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Brasov, a medieval Saxon town surrounded by verdant Transylvanian hills, is one of Romania's most visited places. It was in Brasov that the first public opposition to the Ceausescu regime occurred - in 1987 thousands of disgruntled workers, angered by wage cuts, long hours, and rationing, took to the streets demanding basic foodstuffs. Ceausescu's response was to call in the troops (three people were killed) and cut rations even further. Brasov's main attraction is the Black Church, said to be the largest Gothic church between Vienna and Istanbul. The church's name comes from its blackened appearance following a fire in 1689.Many people use Brasov as a base for visiting nearby attractions. The main magnet for tourists is Bran Castle, commonly known as 'Dracula's Castle', 30km (18.6 mi) south of Brasov. Despite popular myth, the castle has no links with Vlad Tepes, the medeivel prince most often associated with everyone's favorite vampire. And, with its fairytale turrets and whitewashed walls, the castle is not exactly menacing. Less touristy and more dramatic is Rasnov Castle, en route to Bran Castle from Brasov. The ski resorts of Poiana Brasov and Sinaia are also within easy reach by bus or train from Brasov. Plenty of local and international buses and trains stop at Brasov.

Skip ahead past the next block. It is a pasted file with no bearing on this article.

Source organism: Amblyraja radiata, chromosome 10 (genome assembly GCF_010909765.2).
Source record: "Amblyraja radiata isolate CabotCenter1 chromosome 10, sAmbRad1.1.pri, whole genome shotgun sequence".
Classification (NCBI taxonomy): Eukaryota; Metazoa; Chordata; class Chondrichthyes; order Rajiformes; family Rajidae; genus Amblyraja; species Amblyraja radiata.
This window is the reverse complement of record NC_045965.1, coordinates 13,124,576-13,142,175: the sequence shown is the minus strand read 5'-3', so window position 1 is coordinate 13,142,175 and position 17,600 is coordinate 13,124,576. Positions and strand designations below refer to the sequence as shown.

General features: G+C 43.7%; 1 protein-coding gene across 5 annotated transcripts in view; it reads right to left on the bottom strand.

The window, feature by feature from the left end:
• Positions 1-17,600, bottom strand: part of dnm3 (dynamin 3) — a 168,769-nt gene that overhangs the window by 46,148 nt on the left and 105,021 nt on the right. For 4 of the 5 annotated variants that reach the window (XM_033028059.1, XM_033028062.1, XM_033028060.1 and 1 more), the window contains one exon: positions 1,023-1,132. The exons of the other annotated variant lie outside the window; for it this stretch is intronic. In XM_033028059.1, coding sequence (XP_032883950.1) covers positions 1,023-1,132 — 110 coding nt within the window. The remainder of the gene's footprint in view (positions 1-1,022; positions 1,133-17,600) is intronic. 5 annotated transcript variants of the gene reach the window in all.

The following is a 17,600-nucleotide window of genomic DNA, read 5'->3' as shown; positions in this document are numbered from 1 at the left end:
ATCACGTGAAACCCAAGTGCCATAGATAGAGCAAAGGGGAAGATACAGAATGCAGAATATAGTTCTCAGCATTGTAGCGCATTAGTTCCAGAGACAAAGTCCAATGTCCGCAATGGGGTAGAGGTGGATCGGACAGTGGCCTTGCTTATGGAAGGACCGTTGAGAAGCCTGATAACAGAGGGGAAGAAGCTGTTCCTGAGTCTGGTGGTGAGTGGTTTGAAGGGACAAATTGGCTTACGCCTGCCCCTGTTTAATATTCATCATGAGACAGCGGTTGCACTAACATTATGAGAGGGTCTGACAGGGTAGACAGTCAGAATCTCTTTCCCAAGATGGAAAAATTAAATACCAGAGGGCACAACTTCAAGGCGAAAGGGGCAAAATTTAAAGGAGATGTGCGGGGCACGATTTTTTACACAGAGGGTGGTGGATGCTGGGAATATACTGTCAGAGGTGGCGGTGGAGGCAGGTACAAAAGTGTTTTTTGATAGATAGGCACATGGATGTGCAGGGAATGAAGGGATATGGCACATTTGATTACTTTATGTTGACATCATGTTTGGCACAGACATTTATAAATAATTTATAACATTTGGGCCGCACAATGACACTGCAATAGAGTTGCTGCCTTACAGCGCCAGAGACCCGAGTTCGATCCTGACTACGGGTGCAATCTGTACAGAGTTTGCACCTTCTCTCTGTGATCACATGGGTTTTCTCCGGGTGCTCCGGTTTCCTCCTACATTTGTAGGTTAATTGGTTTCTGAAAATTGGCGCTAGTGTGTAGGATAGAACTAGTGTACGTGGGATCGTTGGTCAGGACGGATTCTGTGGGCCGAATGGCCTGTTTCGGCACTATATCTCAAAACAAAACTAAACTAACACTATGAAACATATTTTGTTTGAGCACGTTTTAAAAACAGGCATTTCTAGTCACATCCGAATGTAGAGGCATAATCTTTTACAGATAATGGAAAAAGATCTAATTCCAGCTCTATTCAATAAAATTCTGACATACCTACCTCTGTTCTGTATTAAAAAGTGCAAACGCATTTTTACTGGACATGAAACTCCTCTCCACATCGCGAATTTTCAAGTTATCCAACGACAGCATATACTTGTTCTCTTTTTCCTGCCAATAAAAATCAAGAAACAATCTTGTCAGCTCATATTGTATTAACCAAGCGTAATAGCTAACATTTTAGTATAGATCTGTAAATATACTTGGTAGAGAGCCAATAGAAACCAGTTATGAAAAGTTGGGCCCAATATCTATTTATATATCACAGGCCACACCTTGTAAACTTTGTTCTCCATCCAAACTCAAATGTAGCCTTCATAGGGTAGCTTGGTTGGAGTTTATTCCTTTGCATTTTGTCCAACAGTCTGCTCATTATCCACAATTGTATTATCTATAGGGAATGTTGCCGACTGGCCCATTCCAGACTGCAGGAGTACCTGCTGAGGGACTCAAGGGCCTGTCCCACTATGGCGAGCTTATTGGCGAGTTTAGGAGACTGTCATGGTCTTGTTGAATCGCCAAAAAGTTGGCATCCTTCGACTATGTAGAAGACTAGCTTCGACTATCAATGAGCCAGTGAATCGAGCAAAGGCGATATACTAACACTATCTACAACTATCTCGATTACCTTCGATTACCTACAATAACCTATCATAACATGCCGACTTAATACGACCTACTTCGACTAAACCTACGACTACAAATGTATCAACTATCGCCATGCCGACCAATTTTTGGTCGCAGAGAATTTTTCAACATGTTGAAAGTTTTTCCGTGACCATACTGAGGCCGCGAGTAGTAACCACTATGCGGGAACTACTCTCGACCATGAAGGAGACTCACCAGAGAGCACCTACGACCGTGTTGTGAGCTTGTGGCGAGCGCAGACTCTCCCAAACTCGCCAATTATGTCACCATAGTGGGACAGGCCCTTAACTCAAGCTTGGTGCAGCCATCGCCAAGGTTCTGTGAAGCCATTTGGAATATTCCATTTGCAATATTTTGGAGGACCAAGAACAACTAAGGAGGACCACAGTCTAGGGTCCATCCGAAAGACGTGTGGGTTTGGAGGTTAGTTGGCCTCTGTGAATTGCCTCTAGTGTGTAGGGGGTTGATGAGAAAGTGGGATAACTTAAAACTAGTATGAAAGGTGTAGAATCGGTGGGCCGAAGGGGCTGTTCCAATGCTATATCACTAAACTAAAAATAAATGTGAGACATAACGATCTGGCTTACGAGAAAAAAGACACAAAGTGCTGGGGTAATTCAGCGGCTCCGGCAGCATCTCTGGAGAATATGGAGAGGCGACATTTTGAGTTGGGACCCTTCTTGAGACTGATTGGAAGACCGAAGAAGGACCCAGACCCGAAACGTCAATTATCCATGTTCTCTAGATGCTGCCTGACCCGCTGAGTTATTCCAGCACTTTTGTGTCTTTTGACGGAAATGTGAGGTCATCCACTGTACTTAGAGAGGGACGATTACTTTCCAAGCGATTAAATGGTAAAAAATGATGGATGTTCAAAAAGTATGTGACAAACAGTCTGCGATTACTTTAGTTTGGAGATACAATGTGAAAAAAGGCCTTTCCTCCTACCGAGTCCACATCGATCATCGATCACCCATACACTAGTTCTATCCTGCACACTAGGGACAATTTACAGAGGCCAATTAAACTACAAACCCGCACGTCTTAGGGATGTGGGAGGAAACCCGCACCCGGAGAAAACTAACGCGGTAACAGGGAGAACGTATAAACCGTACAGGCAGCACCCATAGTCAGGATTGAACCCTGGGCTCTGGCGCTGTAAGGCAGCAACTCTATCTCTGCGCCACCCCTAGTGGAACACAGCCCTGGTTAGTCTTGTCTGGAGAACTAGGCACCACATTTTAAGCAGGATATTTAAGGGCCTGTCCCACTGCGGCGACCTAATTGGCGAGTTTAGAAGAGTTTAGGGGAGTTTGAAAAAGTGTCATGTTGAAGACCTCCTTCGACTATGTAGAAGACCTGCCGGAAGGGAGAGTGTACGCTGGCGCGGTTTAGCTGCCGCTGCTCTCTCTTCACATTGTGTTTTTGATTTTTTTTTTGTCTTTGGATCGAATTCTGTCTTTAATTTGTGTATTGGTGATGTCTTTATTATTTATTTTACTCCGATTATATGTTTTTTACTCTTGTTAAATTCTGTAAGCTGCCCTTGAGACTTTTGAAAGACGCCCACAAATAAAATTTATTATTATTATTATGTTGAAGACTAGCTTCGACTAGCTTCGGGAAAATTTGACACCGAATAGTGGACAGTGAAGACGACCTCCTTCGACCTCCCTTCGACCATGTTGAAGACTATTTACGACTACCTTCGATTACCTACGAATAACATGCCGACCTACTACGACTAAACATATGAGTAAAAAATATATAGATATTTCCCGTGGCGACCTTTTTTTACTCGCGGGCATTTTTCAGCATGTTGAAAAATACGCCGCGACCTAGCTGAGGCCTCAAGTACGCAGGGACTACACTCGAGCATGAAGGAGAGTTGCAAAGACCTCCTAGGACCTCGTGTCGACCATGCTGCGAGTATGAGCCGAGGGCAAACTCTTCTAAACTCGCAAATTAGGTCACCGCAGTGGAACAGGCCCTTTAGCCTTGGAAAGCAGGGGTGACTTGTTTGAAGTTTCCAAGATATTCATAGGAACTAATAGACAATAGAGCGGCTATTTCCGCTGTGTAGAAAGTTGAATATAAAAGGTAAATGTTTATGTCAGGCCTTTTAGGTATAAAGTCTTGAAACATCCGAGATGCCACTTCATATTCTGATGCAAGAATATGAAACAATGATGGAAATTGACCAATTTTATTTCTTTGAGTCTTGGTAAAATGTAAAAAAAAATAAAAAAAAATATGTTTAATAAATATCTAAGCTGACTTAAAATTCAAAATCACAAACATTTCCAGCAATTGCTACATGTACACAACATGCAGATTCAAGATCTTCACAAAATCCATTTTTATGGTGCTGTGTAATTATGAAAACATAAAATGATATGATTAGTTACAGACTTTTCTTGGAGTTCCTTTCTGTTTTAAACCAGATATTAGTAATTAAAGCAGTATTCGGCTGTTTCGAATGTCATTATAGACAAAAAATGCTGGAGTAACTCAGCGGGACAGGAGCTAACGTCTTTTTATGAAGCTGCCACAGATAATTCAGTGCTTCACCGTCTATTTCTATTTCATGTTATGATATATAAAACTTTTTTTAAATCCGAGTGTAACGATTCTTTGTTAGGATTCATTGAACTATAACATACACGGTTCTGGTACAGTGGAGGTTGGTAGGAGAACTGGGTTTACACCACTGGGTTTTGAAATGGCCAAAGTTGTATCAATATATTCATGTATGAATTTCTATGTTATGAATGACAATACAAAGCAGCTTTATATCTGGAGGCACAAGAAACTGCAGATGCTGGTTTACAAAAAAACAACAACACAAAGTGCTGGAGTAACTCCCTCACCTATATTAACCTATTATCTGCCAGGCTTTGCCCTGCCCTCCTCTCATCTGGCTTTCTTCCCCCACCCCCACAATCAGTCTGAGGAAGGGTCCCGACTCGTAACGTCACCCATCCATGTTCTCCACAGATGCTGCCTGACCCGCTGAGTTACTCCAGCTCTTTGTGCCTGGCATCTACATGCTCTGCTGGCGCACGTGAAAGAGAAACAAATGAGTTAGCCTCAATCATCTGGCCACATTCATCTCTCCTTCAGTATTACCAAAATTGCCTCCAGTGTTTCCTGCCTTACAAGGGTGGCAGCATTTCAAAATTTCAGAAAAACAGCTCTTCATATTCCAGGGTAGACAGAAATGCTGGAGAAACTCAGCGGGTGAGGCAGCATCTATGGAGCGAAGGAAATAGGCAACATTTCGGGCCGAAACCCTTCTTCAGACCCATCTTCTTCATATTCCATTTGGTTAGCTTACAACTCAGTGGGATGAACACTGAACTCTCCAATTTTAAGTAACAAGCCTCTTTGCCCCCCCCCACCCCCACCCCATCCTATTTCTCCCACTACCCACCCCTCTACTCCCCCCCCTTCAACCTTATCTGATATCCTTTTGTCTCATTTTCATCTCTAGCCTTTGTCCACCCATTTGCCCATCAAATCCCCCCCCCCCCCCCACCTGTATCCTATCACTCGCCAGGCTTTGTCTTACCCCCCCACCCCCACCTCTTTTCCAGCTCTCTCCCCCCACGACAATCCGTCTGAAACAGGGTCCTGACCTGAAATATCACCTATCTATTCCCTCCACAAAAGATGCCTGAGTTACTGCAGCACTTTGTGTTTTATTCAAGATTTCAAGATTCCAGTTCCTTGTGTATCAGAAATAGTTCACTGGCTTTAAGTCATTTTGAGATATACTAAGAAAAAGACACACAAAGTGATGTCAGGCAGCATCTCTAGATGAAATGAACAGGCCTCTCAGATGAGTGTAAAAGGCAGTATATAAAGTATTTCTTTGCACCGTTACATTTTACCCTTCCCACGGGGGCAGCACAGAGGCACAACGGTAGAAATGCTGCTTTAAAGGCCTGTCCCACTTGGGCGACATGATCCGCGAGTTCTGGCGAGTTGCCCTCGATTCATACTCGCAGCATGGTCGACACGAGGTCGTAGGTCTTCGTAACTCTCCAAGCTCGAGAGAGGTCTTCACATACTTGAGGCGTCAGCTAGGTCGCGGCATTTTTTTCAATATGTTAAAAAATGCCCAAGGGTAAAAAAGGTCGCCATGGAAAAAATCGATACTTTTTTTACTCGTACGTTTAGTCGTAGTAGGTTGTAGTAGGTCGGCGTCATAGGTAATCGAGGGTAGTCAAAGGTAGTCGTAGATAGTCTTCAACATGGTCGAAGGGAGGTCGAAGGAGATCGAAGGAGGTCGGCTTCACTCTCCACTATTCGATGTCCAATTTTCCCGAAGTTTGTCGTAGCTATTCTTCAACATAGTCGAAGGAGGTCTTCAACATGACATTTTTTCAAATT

Romania's capital - named after its legendary founder, a shepherd called Bucur - lies on the Wallachian plains, between the Carpathian foothills and the Danube River. In the 1930s it was known as 'the Paris of the East'. Since then, earthquakes, WWII bombing and Ceausescu have combined to destroy much of its prewar beauty.In the 1980s Ceausescu bulldozed 7000 homes and 26 churches in historic southern Bucharest to build a Civic Centre. The focal point of what locals dubbed 'Ceausima' is the enormous 12-storey Palace of Parliament, intended to be the largest building in the world - it's actually the second, after the Pentagon. Ceausescu - who was executed just as it neared completion - intended it to house the president's office, central committee and all the state ministries. The Iliescu government did not know what to do with this white elephant - many people wanted it demolished - but in 1994 decided to use it to house the Parliament and to host international conferences. There are guided tours, so you'll get a chance to gawp at the ornate 3100-room interior as well as the mesmerising exterior.For a taste of the old, head for central Bucharest, where the 16th-century Old Court Church contains beautifully preserved frescoes. The George Enescu Museum displays the musician's manuscripts and personal belongings. Also here is Romania's very own Raffles, the Athenee Palace Hotel, centre of early-20th-century decadence, and the meeting place of Olivia Manning's characters in The Balkan Trilogy. It has just had a US$50 million facelift and is the city's classiest and most expensive hotel.In western Bucharest you'll find Ghencea Civil Cemetery, final resting place of the Ceausescus. Nicolae's grave is quite ornate and decorated with flowers and candles, but Elena is apparently less revered by those who still mourn their overthrow. Their son Nicu (Transylvania boss, drunkard, playboy and one-time partner of the Romanian gymnast Nadia Comaneci) is buried close by.Bucharest offers a wide range of accommodation options, including private rooms, university campuses, hostels and hotels. The main places are in the centre or around the main train station (Gara de Nord). Bucharest has seen a rapid influx of flashy, upmarket, expensive restaurants offering international cuisine, but it is still easy to track down traditional Romanian cooking in central Bucharest. This area is also the focal point for nightlife: you'll find plenty of entertainment here, including bars, nightclubs, theatres and cinemas.